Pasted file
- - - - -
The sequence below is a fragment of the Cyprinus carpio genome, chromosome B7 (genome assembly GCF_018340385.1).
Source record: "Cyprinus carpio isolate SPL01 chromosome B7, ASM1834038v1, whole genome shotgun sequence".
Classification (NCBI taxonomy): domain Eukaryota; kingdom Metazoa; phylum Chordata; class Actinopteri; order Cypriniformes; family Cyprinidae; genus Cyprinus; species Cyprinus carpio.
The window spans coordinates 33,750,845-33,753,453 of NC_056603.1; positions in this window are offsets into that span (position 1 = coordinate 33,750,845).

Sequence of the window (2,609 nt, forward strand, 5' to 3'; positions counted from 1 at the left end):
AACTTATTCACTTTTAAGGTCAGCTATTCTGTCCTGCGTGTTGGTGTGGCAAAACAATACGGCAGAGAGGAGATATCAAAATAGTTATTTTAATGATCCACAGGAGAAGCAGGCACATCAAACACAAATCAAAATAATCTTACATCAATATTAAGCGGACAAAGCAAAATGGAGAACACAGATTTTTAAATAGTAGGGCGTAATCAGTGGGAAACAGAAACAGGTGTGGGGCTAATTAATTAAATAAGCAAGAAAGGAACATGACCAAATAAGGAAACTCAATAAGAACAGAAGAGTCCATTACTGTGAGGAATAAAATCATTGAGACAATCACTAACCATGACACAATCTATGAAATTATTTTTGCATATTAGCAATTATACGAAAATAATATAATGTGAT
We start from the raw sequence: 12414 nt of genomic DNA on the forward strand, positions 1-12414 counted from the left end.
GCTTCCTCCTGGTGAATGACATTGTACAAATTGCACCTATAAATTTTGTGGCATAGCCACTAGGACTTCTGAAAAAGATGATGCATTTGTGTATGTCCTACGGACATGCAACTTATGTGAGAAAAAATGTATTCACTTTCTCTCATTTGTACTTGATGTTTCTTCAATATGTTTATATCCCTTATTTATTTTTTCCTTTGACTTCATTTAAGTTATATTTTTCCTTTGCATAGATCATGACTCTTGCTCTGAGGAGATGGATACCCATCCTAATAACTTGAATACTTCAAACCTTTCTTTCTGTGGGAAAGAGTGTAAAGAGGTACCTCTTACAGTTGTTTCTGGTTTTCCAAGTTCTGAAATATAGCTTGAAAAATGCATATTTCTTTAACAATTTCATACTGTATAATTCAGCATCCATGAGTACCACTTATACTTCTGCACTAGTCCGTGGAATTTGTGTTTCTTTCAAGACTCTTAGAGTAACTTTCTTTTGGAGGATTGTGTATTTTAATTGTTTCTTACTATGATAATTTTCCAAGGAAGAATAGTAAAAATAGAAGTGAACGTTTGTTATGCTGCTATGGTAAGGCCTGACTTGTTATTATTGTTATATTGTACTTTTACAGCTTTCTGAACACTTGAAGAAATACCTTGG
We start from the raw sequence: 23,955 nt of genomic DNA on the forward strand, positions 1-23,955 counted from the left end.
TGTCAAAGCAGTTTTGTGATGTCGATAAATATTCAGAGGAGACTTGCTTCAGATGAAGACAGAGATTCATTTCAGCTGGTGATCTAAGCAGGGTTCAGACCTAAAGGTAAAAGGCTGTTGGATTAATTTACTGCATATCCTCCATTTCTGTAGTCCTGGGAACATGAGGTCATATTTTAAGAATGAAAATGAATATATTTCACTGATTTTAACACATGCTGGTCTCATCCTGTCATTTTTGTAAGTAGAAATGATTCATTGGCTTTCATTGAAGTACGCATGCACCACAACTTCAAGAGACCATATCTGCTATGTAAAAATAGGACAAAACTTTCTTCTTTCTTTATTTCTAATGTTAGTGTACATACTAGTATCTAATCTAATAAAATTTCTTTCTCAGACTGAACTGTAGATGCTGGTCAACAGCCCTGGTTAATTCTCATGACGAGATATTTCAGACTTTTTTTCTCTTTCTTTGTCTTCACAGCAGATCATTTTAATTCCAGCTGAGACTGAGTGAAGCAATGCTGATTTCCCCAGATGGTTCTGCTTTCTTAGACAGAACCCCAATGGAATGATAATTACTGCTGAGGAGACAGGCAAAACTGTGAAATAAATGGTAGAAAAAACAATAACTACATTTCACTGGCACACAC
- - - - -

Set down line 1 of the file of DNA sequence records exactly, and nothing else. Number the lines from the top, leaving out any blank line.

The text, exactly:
The sequence below is a fragment of the Cyprinus carpio genome, chromosome B7 (genome assembly GCF_018340385.1).